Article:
Actress Kaoru Yachigusa, whose career spanned seven decades in movies, TV dramas and stage plays, died on Oct. 24. She was 88.

The titles of many of the works she starred in read like a list of some of the greatest works of Japanese literature. They include Murasaki Shikibu's "Genji Monogatari" ("The Tale of Genji"), Natsume Soseki's "Sanshiro," Yasunari Kawabata's "Yukiguni" ("Snow Country"), and Toyoko Yamasaki's "Fumo Chitai" (literally, "barren land").

Born in the city of Osaka in 1931, Yachigusa was a 2-year-old toddler when her father died. Just one week before World War II ended in August 1945, she saw her home burn down in an air raid. She was 14. Her beloved doll went up in flames, and she later recalled in an essay, "I felt as if I myself was being burned."

Even though she was an introvert by nature, she aspired to become an actress. By her own account, she "hungered for a glittering, colorful life" that was different from the bleak and depressing wartime world she inhabited.

She fulfilled her dream by joining the all-female Takarazuka Revue musical theater troupe.

The roles she was given were greatly varied, but whether she played a princess in a costume drama or a wife whose husband was killed, Yachigusa infused the role with inner grace and fortitude. That probably owed to her acting chops, but there also was something innately gracious and genteel about her.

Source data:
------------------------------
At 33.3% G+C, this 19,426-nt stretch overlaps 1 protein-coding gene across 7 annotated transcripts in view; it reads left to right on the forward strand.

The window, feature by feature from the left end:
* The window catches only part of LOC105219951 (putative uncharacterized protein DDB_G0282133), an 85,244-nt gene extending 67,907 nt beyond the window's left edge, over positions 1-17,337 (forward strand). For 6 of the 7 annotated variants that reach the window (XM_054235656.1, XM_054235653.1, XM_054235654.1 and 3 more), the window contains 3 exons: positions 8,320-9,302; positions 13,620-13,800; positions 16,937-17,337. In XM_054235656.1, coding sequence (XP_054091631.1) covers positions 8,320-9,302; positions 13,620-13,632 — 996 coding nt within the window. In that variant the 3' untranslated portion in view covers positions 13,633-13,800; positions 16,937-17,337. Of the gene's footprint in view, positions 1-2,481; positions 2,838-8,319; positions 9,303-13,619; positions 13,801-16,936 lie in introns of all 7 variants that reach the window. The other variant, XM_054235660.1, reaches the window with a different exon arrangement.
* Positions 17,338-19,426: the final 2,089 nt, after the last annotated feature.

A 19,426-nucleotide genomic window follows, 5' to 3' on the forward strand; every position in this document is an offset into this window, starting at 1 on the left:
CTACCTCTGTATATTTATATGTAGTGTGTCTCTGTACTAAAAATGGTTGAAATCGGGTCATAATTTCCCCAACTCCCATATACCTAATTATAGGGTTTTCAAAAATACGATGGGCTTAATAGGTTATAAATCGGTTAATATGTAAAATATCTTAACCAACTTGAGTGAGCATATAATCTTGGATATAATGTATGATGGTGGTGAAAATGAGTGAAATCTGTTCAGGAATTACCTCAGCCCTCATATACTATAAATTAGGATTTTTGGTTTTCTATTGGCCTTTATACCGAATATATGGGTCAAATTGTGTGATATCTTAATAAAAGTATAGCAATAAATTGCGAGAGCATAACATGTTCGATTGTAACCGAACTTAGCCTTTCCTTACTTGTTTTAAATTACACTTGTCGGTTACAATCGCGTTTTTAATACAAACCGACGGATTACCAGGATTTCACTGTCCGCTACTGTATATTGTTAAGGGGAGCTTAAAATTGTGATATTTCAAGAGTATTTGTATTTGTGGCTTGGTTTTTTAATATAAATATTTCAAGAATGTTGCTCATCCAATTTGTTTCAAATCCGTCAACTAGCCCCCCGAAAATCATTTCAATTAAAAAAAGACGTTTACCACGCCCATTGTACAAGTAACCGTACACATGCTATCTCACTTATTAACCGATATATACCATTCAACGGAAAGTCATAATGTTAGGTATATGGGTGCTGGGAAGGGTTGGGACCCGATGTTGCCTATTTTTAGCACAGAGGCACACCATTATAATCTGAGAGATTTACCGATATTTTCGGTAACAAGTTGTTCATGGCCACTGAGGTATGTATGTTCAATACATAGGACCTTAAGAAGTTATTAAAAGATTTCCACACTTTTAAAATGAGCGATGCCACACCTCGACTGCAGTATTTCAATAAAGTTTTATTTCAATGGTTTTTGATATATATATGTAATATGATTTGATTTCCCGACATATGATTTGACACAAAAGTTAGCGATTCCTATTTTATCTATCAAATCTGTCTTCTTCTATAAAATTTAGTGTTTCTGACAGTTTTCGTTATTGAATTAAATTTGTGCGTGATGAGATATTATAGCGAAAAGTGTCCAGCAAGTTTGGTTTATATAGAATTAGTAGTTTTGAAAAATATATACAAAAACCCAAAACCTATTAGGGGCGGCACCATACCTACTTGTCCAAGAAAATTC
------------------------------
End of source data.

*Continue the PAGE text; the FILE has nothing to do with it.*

Despite her busy career, Yachigusa was a committed environmental activist. At the request of the former Environment Agency (present-day Environment Ministry), she served on its council for environmental protection.

Together with her film director husband, Senkichi Taniguchi (who died in 2007), she climbed mountains in Japan and overseas, and doted on her pet dogs and cats. She was wont to say, "My unfulfilled dream is to get a pet wolf."

In her collection of essays she published this past summer, she wrote, "I have no desire whatsoever to play any particular role or work in any particular production. I have always questioned my aptitude as an actress."

Perhaps it was this sort of detachment that resulted in her characteristically "natural" acting.

-- The Asahi Shimbun, Oct. 29

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Vox Populi, Vox Dei is a popular daily column that takes up a wide range of topics, including culture, arts and social trends and developments. Written by veteran Asahi Shimbun writers, the column provides useful perspectives on and insights into contemporary Japan and its culture.